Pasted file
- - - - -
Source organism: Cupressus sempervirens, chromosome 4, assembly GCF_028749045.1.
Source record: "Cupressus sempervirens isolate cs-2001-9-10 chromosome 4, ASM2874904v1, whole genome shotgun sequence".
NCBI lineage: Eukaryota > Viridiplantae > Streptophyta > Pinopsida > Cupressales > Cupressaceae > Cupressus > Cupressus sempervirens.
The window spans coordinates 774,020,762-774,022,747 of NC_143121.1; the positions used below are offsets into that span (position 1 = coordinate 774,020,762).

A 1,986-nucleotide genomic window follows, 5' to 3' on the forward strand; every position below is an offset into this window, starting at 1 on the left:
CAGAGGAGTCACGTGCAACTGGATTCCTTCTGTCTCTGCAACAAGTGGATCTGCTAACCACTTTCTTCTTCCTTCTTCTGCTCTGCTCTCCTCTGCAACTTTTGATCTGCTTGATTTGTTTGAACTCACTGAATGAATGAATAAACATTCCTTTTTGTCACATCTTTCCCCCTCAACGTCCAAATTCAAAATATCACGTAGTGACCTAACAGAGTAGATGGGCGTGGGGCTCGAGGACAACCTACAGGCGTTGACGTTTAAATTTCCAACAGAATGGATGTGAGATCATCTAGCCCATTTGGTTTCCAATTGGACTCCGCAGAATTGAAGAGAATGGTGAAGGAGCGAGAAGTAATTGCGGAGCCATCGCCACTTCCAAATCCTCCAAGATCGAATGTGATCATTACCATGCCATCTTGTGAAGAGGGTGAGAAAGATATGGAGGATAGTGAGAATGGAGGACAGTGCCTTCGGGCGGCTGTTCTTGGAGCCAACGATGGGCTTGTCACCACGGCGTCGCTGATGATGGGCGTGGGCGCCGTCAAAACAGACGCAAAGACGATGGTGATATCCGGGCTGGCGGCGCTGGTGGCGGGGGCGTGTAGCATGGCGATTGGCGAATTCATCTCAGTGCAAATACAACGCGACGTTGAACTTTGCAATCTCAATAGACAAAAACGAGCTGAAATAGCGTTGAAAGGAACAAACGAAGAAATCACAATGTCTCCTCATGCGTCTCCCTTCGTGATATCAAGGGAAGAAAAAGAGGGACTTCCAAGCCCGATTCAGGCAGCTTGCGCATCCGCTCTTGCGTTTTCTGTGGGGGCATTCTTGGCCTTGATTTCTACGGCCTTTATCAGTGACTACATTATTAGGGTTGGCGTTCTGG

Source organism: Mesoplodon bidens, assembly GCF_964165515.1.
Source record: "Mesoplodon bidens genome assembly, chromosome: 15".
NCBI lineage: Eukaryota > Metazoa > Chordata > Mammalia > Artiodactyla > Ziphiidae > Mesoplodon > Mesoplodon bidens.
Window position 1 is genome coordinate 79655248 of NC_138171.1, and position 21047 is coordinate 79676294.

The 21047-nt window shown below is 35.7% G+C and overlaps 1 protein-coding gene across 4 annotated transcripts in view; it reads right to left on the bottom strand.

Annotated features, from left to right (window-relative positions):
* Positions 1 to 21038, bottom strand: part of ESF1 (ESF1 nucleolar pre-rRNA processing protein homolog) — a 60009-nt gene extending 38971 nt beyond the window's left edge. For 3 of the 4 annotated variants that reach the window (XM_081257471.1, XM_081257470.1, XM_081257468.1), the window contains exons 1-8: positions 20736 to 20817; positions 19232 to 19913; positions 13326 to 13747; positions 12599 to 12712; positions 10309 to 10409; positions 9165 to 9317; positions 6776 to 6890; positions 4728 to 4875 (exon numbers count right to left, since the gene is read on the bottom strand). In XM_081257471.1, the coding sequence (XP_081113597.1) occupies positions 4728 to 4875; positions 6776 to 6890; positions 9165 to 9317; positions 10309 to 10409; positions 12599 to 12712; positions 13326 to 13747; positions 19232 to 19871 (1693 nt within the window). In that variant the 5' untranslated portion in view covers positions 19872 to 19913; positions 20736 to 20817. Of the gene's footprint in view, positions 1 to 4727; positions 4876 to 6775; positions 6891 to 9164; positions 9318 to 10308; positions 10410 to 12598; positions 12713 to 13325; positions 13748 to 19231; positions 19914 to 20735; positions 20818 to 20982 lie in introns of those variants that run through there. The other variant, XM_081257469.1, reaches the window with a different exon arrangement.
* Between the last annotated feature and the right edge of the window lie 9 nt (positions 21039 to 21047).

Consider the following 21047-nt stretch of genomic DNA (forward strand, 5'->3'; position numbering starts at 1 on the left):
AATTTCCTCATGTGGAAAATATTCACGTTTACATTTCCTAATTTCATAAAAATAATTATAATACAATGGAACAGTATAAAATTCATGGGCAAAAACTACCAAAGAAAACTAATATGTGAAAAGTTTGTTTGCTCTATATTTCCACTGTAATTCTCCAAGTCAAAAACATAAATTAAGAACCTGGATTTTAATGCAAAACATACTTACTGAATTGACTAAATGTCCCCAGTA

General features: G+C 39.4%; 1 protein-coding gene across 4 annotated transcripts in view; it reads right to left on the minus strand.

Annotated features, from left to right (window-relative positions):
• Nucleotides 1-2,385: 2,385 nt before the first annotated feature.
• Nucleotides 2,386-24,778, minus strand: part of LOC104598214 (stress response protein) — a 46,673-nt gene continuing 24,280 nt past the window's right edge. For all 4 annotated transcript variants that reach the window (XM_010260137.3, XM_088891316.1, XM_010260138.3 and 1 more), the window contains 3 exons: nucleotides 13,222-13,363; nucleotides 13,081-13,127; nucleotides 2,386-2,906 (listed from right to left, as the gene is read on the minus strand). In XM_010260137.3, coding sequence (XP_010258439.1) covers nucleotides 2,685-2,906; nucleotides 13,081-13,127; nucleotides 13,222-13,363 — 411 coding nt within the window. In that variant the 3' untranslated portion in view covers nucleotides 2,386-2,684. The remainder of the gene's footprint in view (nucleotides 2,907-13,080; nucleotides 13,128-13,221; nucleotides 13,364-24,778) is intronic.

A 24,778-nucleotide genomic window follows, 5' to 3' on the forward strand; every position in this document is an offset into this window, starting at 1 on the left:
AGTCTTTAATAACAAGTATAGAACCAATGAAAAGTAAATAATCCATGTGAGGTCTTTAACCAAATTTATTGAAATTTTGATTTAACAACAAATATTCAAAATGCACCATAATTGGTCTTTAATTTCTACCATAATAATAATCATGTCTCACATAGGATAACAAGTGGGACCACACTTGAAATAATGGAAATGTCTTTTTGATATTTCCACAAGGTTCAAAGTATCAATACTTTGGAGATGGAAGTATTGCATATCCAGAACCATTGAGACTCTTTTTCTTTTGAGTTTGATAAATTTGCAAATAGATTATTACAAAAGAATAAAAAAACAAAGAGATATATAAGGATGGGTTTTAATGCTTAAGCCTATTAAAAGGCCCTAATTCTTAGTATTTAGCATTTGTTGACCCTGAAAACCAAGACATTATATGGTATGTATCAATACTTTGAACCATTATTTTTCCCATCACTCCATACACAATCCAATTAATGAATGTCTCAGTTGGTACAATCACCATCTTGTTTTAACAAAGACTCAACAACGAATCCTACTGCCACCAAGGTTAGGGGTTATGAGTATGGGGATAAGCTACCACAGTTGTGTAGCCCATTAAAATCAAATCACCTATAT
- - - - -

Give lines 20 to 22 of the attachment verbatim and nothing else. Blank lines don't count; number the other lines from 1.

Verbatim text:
• Nucleotides 2,386-24,778, minus strand: part of LOC104598214 (stress response protein) — a 46,673-nt gene continuing 24,280 nt past the window's right edge. For all 4 annotated transcript variants that reach the window (XM_010260137.3, XM_088891316.1, XM_010260138.3 and 1 more), the window contains 3 exons: nucleotides 13,222-13,363; nucleotides 13,081-13,127; nucleotides 2,386-2,906 (listed from right to left, as the gene is read on the minus strand). In XM_010260137.3, coding sequence (XP_010258439.1) covers nucleotides 2,685-2,906; nucleotides 13,081-13,127; nucleotides 13,222-13,363 — 411 coding nt within the window. In that variant the 3' untranslated portion in view covers nucleotides 2,386-2,684. The remainder of the gene's footprint in view (nucleotides 2,907-13,080; nucleotides 13,128-13,221; nucleotides 13,364-24,778) is intronic.

A 24,778-nucleotide genomic window follows, 5' to 3' on the forward strand; every position in this document is an offset into this window, starting at 1 on the left:
AGTCTTTAATAACAAGTATAGAACCAATGAAAAGTAAATAATCCATGTGAGGTCTTTAACCAAATTTATTGAAATTTTGATTTAACAACAAATATTCAAAATGCACCATAATTGGTCTTTAATTTCTACCATAATAATAATCATGTCTCACATAGGATAACAAGTGGGACCACACTTGAAATAATGGAAATGTCTTTTTGATATTTCCACAAGGTTCAAAGTATCAATACTTTGGAGATGGAAGTATTGCATATCCAGAACCATTGAGACTCTTTTTCTTTTGAGTTTGATAAATTTGCAAATAGATTATTACAAAAGAATAAAAAAACAAAGAGATATATAAGGATGGGTTTTAATGCTTAAGCCTATTAAAAGGCCCTAATTCTTAGTATTTAGCATTTGTTGACCCTGAAAACCAAGACATTATATGGTATGTATCAATACTTTGAACCATTATTTTTCCCATCACTCCATACACAATCCAATTAATGAATGTCTCAGTTGGTACAATCACCATCTTGTTTTAACAAAGACTCAACAACGAATCCTACTGCCACCAAGGTTAGGGGTTATGAGTATGGGGATAAGCTACCACAGTTGTGTAGCCCATTAAAATCAAATCACCTATAT